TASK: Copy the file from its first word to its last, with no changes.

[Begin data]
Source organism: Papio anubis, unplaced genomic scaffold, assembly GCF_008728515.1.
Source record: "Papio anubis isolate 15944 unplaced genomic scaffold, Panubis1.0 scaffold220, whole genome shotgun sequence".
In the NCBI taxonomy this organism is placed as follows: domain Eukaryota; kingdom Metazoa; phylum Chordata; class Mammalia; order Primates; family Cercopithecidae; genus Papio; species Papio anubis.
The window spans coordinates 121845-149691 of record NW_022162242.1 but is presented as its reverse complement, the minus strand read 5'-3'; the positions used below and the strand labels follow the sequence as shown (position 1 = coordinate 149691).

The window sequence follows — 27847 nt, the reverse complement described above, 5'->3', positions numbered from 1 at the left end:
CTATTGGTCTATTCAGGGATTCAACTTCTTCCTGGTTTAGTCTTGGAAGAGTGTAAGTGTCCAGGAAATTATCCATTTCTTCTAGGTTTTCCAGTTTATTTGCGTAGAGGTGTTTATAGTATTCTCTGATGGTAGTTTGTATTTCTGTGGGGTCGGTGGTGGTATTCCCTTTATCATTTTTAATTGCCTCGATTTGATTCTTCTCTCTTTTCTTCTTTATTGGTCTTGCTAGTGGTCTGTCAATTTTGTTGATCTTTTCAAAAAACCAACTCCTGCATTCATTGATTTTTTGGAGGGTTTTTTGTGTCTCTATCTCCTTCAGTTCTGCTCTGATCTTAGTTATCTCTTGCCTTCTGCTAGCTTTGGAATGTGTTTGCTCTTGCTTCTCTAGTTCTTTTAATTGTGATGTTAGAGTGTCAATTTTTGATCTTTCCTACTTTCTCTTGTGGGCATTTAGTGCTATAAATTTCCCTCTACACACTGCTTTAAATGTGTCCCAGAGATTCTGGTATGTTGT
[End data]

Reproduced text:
Source organism: Papio anubis, unplaced genomic scaffold, assembly GCF_008728515.1.
Source record: "Papio anubis isolate 15944 unplaced genomic scaffold, Panubis1.0 scaffold220, whole genome shotgun sequence".
In the NCBI taxonomy this organism is placed as follows: domain Eukaryota; kingdom Metazoa; phylum Chordata; class Mammalia; order Primates; family Cercopithecidae; genus Papio; species Papio anubis.
The window spans coordinates 121845-149691 of record NW_022162242.1 but is presented as its reverse complement, the minus strand read 5'-3'; the positions used below and the strand labels follow the sequence as shown (position 1 = coordinate 149691).

The window sequence follows — 27847 nt, the reverse complement described above, 5'->3', positions numbered from 1 at the left end:
CTATTGGTCTATTCAGGGATTCAACTTCTTCCTGGTTTAGTCTTGGAAGAGTGTAAGTGTCCAGGAAATTATCCATTTCTTCTAGGTTTTCCAGTTTATTTGCGTAGAGGTGTTTATAGTATTCTCTGATGGTAGTTTGTATTTCTGTGGGGTCGGTGGTGGTATTCCCTTTATCATTTTTAATTGCCTCGATTTGATTCTTCTCTCTTTTCTTCTTTATTGGTCTTGCTAGTGGTCTGTCAATTTTGTTGATCTTTTCAAAAAACCAACTCCTGCATTCATTGATTTTTTGGAGGGTTTTTTGTGTCTCTATCTCCTTCAGTTCTGCTCTGATCTTAGTTATCTCTTGCCTTCTGCTAGCTTTGGAATGTGTTTGCTCTTGCTTCTCTAGTTCTTTTAATTGTGATGTTAGAGTGTCAATTTTTGATCTTTCCTACTTTCTCTTGTGGGCATTTAGTGCTATAAATTTCCCTCTACACACTGCTTTAAATGTGTCCCAGAGATTCTGGTATGTTGT